When they desegregated in ’67, when we went to school, to high school, my Principal had a doctorate from the University of Michigan. Several of the teachers under him had Masters Degrees from various schools and I don’t think there was anybody in our high school that was a teacher that didn’t have less than a BS. You know, rigorous demands. That would be unheard of back then, but learning was not, in a sense, an alternative. You had to learn. And even back then when they had corporal discipline, it would be a time to institute it because of a failure to devote yourself to learning. It was considered critically important. They saw it as the way out. The avenue to overcome the obstacles that they had faced. 

We were right in the transition between hand loading and mechanization as I became an adult, and began to study coal history a little bit. My dad, in order to keep his job, had to go to school on Saturday and take West Virginia University (WVU) extension courses in AC and DC mine machinery in order to maintain his job. They were going to mechanization, there was no recourse. You either had to do that, or leave. 

[After high school] I actually did work in the mines. I started out doing heavy labor there at the mining office where my dad worked, and then we gradually worked our way inside. I thought it was good money. If it were just left up to me, I would have continued to stay in mining. But [my father] gave me a choice, see, he loved it himself, but he didn’t want it for his children. He wanted what he considered better life. He loved it all his life, but he was in it then, he didn’t have any other recourses. He had an eighth grade education as far as attending school, but he wanted better for his children. I was the first one,  so I was under the gun prove things. Actually, in my family, to the best of my knowledge, I was the first one to graduate, to get an actual college degree. I wasn’t the first one to go, but I was the first one to actually get a college degree. 

[I worked in the mines] just the summers during college. That was enough, believe me. At that age, it was cool, to me. It was exciting and dangerous, but the labor kind of got to you. I can remember this: the first day after I got in the coal mines, actually worked in the coal mines I came home and I didn’t even make it in the house. I made it to the porch and I laid back on the porch and my mother had cooked my favorite meal and I really didn’t get to eat it because I was so tired. I think I woke up about eleven o’clock at night and just went to bed. At that time [my favorite meal] was what they called cube steak and French fries. That was interesting, but I didn’t get to eat my favorite meal, I was that tired and the next day I had soreness like I couldn’t even imagine. I found out I had muscles I didn’t realize I had.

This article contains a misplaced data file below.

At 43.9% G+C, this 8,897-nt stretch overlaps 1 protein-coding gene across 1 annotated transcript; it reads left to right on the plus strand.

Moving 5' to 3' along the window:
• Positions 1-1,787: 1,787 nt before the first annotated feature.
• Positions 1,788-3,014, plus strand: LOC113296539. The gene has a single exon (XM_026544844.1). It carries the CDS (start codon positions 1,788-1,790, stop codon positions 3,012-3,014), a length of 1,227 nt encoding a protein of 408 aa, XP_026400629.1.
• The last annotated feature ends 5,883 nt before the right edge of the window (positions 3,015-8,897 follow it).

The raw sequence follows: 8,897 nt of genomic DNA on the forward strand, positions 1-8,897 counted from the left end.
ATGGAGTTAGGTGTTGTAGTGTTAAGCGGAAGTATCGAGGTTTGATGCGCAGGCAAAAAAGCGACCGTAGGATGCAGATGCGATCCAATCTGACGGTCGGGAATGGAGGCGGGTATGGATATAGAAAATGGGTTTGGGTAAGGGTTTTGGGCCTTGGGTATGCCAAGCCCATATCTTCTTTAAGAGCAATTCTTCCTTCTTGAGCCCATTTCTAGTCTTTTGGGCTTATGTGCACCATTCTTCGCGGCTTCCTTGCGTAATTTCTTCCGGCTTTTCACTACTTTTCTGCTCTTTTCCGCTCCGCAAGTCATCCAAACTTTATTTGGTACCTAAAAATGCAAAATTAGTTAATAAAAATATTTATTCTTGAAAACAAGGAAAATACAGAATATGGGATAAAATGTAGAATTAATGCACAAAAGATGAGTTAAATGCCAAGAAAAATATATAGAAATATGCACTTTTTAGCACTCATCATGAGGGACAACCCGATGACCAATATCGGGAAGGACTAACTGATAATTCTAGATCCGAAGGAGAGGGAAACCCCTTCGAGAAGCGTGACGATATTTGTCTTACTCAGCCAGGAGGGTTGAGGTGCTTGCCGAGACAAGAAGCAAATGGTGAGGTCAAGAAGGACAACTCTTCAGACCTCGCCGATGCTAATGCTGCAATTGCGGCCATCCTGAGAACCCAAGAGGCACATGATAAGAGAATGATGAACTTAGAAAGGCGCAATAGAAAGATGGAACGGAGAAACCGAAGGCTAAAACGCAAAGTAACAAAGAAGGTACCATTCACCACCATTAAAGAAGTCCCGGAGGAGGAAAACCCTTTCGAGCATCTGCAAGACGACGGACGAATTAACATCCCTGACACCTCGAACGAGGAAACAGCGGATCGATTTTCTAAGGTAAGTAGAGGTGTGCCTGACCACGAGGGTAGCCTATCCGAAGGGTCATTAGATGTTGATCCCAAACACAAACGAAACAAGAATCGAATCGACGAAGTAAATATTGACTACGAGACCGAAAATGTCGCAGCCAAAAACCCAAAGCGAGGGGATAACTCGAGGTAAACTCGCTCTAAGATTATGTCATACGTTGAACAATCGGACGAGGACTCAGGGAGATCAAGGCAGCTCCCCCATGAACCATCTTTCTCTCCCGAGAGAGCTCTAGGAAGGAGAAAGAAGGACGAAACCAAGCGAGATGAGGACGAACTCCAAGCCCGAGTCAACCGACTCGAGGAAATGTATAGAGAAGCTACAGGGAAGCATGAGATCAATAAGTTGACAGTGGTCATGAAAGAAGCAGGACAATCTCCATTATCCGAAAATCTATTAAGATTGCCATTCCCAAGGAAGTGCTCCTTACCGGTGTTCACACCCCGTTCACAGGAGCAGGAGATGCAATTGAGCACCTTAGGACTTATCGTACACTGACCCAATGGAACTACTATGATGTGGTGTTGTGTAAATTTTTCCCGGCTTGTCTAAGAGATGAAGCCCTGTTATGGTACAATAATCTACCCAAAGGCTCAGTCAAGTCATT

I started just outside the mine putting in the switch, helping put in the switch. If I weighed 155 pounds, I must have been soaking wet. But anyway, I don’t know how many cars I hauled of gravel to put that switch in, but I know how sore I was. I could hardly walk the next day and they were kind of teasing me, saying, ‘Now you know what hard work is. Do you want to do that for the rest of your life?’ My father gave me some help [making that decision], he gave me a choice between going to Bluefield State or going to Grace Hospital in Welch, because he was going to send me there. Whichever choice you want. So that Fall, I started at Bluefield State. 

[There were dangers underground] but you don’t recognize it unless you’re a seasoned veteran miner. The beautiful thing was, I was around the miners and they all had, like, a brotherhood. My dad was their brother, so they watched out for me. They would show me certain things about cracks in the top. I got to see various kinds of machinery operating, at times. One of the most significant things I can remember is rolling a shuttle car about 22 breaks, and I can remember another instance in which I was on my hands and knees and the top was scraping my back. It’s been that low, and I’ve stood in places where the coal was higher than eight or ten feet. 

I wasn’t supposed to, but I actually did work in lines and cleaned and built lines. Roof bolts. I remember the first time I got on a belt to ride, to ride it in to the coal mine, They went to panicking because they said I got too close to where the crusher was, and I got the nerve to jump off. Believe me, it takes a little nerve to jump off and especially the first time you kiss a timber. But you learn. They had a little fun with me pulling miner cable to them. They kept telling me to pull, ’You ain’t pulling Dennis.’ They were sitting back laughing. After they had their fun, they just hooked the miner cable to a shuttle car or something and pulled it themselves.